Gilbert Index

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APR. 26, 2017 2 min read

I don’t know who said this, but the quote goes something like this: If you want a thing, go find out how much it is and then pay the price. And every thing has a price. Meaning if you want a piano, go find out what its price is, and then pay it. Or meaning if you want to run a marathon, go find out how much it’ll “cost” (in time and energy and spirit) and if you really want to run a marathon after determining how much it’ll be, then pay the price and you will cross the finish line.

APR. 22, 2017 1 min read

Compounding is magic. And if you’d like to learn more about Compounding, you might be interested in an article I wrote over at Wealth Meta titled The Eighth Wonder of the World - Compounding.

APR. 18, 2017 4 min read

Many people call me Gilbert. I’m from New Jersey originally. And I went to college in the Midwest. And I moved to South America after graduating from that college in the Midwest. And I learned that if you earn US dollars (USD) or another strong currency and live in a Low Cost of Living Country, you’ll probably sooner or later find yourself whizzing away on a Hyperloop ride to Financial Freedom.

APR. 2, 2017 4 min read

Do you consider yourself a discerning person when it comes to the financial services industry? Whether you do or do not, we can always improve a skill. Which means, you might be interested in a make-believe course I’m not offering (but maybe someday will) entitled “Calling Bullshit in the Age of Big Finance.” My fictitious course is inspired by a real course offered at the University of Washington named “Calling Bullshit in the Age of Big Data.

MAR. 31, 2017 1 min read

In addition to the Gilbert Index column, I teach and write about financial literacy at Wealth Meta. And I recently wrote about The Time Value of Money, which you can enjoy here. Wealth Meta is based in Portland, Oregon. And is a rare company in the personal finance world because they actually give you value—in the form of quality articles and financial calculators.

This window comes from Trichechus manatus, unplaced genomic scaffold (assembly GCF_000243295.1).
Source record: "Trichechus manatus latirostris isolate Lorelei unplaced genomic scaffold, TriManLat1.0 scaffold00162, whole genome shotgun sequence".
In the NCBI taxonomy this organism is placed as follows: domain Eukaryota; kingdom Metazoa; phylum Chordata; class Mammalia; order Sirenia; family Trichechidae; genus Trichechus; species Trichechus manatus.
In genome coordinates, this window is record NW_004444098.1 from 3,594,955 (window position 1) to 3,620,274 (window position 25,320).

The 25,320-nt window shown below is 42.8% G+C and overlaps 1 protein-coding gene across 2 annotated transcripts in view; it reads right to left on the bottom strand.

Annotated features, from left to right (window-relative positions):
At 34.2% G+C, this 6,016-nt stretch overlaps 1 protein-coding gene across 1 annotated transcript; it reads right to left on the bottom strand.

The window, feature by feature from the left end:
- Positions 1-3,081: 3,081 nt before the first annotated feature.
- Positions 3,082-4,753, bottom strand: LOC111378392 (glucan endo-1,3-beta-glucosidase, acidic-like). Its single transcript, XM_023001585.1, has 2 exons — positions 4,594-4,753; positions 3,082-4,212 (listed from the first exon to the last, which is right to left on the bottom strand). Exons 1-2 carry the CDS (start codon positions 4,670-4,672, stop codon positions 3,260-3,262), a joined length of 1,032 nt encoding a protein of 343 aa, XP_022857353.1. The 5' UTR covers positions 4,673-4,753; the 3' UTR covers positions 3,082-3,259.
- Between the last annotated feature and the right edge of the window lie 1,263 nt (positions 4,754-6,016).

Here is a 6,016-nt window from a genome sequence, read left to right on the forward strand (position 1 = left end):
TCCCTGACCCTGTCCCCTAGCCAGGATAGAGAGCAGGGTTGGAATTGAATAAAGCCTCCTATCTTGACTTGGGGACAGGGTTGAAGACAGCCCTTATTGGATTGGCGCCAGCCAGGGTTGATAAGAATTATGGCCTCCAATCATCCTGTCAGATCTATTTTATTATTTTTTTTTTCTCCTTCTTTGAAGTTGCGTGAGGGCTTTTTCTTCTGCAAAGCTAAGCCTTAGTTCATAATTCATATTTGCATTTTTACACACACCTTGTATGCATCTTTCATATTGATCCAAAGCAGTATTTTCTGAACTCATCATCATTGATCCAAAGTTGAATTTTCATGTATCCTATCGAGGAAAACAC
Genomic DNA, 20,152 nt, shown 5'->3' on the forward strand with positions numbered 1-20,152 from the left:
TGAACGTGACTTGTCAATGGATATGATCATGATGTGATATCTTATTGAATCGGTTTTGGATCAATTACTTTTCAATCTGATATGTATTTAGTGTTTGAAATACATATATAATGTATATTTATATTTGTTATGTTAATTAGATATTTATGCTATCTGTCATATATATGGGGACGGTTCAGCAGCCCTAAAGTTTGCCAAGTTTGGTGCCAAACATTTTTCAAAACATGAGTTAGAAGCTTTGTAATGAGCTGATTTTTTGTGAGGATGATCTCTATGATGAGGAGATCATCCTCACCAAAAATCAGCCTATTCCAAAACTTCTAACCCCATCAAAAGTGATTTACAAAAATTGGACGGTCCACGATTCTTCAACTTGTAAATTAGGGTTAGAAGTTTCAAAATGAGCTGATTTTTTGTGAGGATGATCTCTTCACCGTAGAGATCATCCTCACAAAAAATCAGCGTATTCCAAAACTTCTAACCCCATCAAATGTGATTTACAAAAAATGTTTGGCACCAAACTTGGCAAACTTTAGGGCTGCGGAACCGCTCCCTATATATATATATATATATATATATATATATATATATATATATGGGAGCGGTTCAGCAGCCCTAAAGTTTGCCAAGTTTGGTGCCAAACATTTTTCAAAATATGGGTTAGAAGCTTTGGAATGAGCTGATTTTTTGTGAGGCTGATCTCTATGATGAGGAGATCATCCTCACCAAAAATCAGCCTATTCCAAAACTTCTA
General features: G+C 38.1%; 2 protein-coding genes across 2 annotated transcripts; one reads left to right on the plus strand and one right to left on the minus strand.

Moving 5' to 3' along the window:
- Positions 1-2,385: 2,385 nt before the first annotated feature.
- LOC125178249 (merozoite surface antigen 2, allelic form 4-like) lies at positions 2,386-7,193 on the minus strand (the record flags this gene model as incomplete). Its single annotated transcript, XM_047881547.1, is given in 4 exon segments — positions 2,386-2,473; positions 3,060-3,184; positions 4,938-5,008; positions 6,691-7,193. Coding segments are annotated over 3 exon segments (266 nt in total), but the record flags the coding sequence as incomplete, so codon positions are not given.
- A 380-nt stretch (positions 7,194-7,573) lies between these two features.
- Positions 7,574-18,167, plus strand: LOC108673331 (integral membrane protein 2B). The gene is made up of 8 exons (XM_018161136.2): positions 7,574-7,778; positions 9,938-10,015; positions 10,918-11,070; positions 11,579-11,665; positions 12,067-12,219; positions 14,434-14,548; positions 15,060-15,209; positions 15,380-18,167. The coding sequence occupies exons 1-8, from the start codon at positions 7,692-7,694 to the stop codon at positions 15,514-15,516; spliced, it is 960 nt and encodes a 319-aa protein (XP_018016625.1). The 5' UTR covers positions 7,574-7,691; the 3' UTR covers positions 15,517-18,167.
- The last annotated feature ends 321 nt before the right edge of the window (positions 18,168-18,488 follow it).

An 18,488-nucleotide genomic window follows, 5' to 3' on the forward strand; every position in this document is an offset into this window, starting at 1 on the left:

MAR. 27, 2017 6 min read

The fastest way to riches is to want less. It’s the fastest way because it’s fully in your control. It doesn’t depend on external factors as you’re the one to decide, and no one else, if you want less. First off, what is “rich” to you? And I’m talking about money. What does it mean to be “financially” rich to you? I think you’d agree you’re rich once you’ve accumulated enough money for all the things you need and want for the rest of your life.

MAR. 20, 2017 3 min read

Imagine you were to receive a direct deposit into your bank account for an extra $2,000 per month. And you receive this sum for no other reason than the good fortune of being a U.S. resident. What would your life be like? Would you create something? Would it give you more freedom? Would you invest it and save for retirement? Would it allow you to quit your job and start a business?

MAR. 15, 2017 4 min read

If there is one thing you can do today, right now, to improve your financial position, it is to understand compounding. And then find ways to take advantage of compounding. Because compounding can make you rich. The single most important concept in finance and investing is compounding. And if you understand it, your financial knowledge will be miles ahead of your peers and you will be on the fast track to Financial Freedom.

MAR. 7, 2017 5 min read

My name is Gilbert and I’m a money athlete. Which means I’m skilled with money. I’m a money athlete because although I come from humble beginnings, I’ve reached financial independence before the age of 30 thanks to frugality, saving 75% of my earnings, hard work, and the compounding returns of index funds. If you want to learn about money and financial independence, consult a money athlete. This only makes sense because a money athlete has mastered money and has acquired the necessary knowledge and habits.

MAR. 6, 2017 6 min read

I’m talking to an old friend for the first time in a long time. We dive right into a lively banter and start getting caught up. The conversation moves on to our families, and I ask my friend how his brother is doing. And he says (paraphrased): “He’s doing great. He just bought a house. He’s got a great job. He’s doing really meaningful work. Things are going really well.”

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